This study examined how former camp participants believe their camp experiences influenced particular developmental outcomes and identifies primary learning contexts for these outcomes. This study is the second phase of a larger multi-year longitudinal study on the role of camp in developing skills, beliefs and behaviors related to college and career success. The study involved 528 former camp participants aged 18-25 from across the U.S. Findings provide insight on the critical transferable outcomes that can be significantly attributed to camp experiences.

Session III | 2:30 PM - 3:45 PM  | Primrose A
Situating Quagmire: Simulation-Based Gaming as Preparation for Field-Based Study
Lisa Meerts-Brandsma PhD Candidate & Graduate Research Assistant, University of Utah
Michael Riley PhD Student Graduate Research Assistant, University of Utah
Dr. Chris 
Zajchowski Assistant Professor, Old Dominion University

The purpose of this study was to evaluate the effectiveness of Quagmire, a game-based simulation designed to introduce students to the complexities of resource management, in preparing outdoor recreation studies students for a week-long field-based learning experience in Capital Reef National Park.  Results indicated that students believed Quagmire augmented their learning in a variety of ways and prepared them to interact intelligently and confidently with the landscape and park personnel during their week-long field excursion. 

“To Use or Not to Use”: Understanding Smartphone Use in High-Alpine Environments
Robert Warner PhD Student, University of Utah
Adanin PhD Student, Ohio University
Dr. Andrew Szolosi Associate Professor, Recreation and Sport Pedagogy, Ohio University

As smartphone use continues to become more embedded within daily life, identifying the factors driving their use in extreme environments may have numerous meaningful implications. Little is currently known about the factors driving mountaineers’ intentions to use smartphones in high-alpine environments. Therefore, the purpose of this study is to examine the extent to which attitude, subjective norm, and perceived behavioral control predict mountaineers’ intentions to use smartphones in high-alpine environments.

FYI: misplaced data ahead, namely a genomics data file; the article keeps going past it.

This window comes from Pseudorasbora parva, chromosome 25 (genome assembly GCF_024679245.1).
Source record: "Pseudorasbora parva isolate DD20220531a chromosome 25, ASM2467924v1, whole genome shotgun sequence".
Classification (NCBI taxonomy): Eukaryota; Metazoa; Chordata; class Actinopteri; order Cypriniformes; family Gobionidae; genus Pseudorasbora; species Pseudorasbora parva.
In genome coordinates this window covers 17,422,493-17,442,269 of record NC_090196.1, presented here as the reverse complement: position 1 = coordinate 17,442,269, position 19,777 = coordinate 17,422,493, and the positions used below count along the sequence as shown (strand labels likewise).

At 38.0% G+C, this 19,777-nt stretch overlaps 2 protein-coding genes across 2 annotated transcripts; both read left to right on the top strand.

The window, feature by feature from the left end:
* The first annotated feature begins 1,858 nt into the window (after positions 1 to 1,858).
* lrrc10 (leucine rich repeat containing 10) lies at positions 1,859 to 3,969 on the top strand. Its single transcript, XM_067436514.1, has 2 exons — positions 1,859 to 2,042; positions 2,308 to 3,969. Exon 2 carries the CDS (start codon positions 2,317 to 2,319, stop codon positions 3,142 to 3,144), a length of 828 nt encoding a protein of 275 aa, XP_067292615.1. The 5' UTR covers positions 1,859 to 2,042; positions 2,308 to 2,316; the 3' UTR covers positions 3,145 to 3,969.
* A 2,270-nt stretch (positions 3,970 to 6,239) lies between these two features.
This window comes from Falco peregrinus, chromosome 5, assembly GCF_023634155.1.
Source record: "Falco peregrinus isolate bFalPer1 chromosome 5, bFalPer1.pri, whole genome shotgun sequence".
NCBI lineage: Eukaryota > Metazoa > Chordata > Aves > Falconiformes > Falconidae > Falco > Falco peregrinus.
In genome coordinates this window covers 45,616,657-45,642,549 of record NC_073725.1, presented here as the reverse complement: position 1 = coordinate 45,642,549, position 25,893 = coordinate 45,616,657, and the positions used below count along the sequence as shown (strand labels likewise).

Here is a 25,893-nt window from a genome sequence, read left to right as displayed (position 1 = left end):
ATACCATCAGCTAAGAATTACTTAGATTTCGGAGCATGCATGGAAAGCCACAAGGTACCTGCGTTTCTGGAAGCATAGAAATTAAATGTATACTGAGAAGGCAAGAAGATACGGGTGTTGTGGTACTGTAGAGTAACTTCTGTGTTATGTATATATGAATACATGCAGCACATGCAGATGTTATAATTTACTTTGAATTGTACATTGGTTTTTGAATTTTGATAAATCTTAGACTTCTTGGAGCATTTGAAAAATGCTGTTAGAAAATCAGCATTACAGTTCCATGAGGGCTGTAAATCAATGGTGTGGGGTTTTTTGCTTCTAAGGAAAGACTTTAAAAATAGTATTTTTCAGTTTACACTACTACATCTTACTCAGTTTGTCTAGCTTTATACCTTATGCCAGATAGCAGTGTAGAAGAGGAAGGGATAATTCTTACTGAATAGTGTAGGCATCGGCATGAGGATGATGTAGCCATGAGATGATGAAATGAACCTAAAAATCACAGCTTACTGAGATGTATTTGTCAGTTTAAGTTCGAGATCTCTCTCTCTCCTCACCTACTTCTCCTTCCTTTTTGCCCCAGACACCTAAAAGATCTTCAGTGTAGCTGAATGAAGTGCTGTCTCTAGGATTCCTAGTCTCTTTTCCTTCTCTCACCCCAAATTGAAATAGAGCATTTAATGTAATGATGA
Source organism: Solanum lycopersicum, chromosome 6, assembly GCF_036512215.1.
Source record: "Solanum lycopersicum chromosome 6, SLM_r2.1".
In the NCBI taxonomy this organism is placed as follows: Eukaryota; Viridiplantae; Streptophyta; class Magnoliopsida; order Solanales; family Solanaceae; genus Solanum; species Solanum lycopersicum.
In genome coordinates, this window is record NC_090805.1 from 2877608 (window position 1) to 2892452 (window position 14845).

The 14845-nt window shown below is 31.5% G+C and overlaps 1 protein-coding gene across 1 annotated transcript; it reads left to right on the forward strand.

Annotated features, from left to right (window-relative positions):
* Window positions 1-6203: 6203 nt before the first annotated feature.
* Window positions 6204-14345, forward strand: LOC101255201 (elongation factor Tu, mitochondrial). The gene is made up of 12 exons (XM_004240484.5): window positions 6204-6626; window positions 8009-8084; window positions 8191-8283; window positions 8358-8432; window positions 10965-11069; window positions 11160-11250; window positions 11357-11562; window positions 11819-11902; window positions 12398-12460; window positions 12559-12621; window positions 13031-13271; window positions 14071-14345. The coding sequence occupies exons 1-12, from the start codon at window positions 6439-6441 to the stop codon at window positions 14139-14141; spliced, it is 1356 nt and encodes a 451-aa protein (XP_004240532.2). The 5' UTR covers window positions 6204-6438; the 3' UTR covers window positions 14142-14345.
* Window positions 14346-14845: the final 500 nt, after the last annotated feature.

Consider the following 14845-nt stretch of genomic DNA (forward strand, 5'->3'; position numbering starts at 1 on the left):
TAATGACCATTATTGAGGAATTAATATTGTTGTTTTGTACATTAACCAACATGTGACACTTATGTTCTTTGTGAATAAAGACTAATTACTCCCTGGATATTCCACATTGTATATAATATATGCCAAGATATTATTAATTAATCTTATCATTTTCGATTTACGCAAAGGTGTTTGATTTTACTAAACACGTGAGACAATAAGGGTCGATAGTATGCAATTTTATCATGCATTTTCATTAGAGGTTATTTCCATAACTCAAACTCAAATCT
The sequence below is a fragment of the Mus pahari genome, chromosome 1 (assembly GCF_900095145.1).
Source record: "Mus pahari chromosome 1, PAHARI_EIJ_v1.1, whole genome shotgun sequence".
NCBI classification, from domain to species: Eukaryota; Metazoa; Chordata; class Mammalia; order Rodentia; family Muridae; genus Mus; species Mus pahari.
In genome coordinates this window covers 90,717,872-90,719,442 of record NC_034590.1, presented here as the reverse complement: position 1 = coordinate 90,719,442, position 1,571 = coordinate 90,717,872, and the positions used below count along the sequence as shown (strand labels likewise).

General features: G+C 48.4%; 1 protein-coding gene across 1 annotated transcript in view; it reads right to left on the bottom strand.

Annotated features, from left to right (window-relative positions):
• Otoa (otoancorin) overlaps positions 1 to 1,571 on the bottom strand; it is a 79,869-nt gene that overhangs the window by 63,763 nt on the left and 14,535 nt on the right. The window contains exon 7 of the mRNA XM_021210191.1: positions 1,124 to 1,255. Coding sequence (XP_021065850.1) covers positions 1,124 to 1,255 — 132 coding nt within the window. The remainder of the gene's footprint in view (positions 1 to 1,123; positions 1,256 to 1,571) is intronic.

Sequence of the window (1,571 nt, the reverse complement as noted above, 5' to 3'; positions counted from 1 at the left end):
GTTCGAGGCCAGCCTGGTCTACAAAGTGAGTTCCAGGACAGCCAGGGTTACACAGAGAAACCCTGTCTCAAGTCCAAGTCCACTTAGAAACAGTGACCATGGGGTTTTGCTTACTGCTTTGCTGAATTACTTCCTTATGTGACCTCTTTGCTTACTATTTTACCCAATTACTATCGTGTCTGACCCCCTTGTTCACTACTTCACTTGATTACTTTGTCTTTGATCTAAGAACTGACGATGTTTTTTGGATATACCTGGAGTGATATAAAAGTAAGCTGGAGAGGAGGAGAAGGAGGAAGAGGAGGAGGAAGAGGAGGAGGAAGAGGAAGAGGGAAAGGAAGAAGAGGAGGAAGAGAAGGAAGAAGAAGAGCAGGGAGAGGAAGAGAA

San Francisco Youth Outdoor Recreation Intentions through Themed Messages
Dr. Marni Goldenberg Professor, California Polytechnic State University
Dr. Keri Schwab Associate Professor, California Polytechnic State University

The purpose of this study was to use a quasi-experimental design to test the effectiveness of themed video messages on urban minority youth’s attitudes, social norms, and perceived behavioral control to recreate outdoors.

Session IV | 4:00 PM - 5:15 PM | Primrose A
Medical Specialty Camps: Campers/Staff Perceptions using the ACA Youth Outcomes Battery
Asiah Allen Old Dominion University
Takeyra Collins Visiting Professor, Virginia Wesleyan University
Cienna Gabriele Undergraduate Student, Old Dominion University
Dr. Eddie Hill Associate Professor, Old Dominion University
Betsy Kennedy Master Lecturer, Old Dominion University

Emmanuel Smith Undergraduate Student, Old Dominion University
Linnea Williams Old Dominion University

Youth with diabetes have limited access to summer camp. Medical specialty camps afford youth the ability to bond among peers. In 2017, this camp provided a camp experience for 50 youth with type 1 diabetes and their families. Data were collected through the ACA-YOB. Seventy percent of the campers “learned a little or a lot” about the outcomes. This opportunity can provide a meaningful explanation of outcomes during medical camping experiences.

Working Behind the Wall: Health-Related Concerns for Route Setters
Dr. Erik Rabinowitz Associate Professor of Recreation Management, Appalachian State University

The primary purpose of this investigation was to assess the overall health concerns of route setters, a group completely ignored in the literature, in commercial climbing gyms, to determine how long commercial route setters are working in these areas, and to see what precautions, if any, are already being taken by route setters when working behind their walls. 

Social Norms for Mountain Bikes and Mountain Dogs in the Wildland-Urban Interface
Dr. Chris Zajchowski Assistant Professor, Old Dominion University
Dr. Jeff Rose Assistant Professor, University of Utah
Kensey Baker Graduate Teaching Assistant, University of Utah